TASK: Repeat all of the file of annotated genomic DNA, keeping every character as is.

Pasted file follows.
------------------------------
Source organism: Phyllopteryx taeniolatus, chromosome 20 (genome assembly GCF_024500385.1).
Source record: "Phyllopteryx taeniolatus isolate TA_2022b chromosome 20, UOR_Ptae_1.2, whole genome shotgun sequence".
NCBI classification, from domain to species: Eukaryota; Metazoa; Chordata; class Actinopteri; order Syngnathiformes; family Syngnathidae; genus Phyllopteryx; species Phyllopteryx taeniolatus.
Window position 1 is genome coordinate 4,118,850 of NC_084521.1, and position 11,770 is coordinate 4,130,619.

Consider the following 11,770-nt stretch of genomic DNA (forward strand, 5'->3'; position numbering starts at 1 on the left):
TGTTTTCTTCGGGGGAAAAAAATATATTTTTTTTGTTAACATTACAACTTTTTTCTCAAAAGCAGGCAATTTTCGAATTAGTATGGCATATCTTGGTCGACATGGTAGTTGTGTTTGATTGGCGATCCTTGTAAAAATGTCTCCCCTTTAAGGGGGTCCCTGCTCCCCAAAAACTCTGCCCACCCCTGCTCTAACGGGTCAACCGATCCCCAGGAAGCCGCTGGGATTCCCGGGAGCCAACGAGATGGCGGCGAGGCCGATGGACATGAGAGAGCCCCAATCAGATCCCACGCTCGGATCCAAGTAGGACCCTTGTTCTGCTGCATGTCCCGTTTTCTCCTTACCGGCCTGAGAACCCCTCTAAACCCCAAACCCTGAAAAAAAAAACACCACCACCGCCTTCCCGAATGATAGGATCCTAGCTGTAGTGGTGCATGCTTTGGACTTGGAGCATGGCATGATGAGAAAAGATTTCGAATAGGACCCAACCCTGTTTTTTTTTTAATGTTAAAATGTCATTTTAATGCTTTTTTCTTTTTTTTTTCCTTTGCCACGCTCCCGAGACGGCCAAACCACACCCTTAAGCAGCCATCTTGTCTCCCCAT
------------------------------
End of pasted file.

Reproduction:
Source organism: Phyllopteryx taeniolatus, chromosome 20 (genome assembly GCF_024500385.1).
Source record: "Phyllopteryx taeniolatus isolate TA_2022b chromosome 20, UOR_Ptae_1.2, whole genome shotgun sequence".
NCBI classification, from domain to species: Eukaryota; Metazoa; Chordata; class Actinopteri; order Syngnathiformes; family Syngnathidae; genus Phyllopteryx; species Phyllopteryx taeniolatus.
Window position 1 is genome coordinate 4,118,850 of NC_084521.1, and position 11,770 is coordinate 4,130,619.

Consider the following 11,770-nt stretch of genomic DNA (forward strand, 5'->3'; position numbering starts at 1 on the left):
TGTTTTCTTCGGGGGAAAAAAATATATTTTTTTTGTTAACATTACAACTTTTTTCTCAAAAGCAGGCAATTTTCGAATTAGTATGGCATATCTTGGTCGACATGGTAGTTGTGTTTGATTGGCGATCCTTGTAAAAATGTCTCCCCTTTAAGGGGGTCCCTGCTCCCCAAAAACTCTGCCCACCCCTGCTCTAACGGGTCAACCGATCCCCAGGAAGCCGCTGGGATTCCCGGGAGCCAACGAGATGGCGGCGAGGCCGATGGACATGAGAGAGCCCCAATCAGATCCCACGCTCGGATCCAAGTAGGACCCTTGTTCTGCTGCATGTCCCGTTTTCTCCTTACCGGCCTGAGAACCCCTCTAAACCCCAAACCCTGAAAAAAAAAACACCACCACCGCCTTCCCGAATGATAGGATCCTAGCTGTAGTGGTGCATGCTTTGGACTTGGAGCATGGCATGATGAGAAAAGATTTCGAATAGGACCCAACCCTGTTTTTTTTTTAATGTTAAAATGTCATTTTAATGCTTTTTTCTTTTTTTTTTCCTTTGCCACGCTCCCGAGACGGCCAAACCACACCCTTAAGCAGCCATCTTGTCTCCCCAT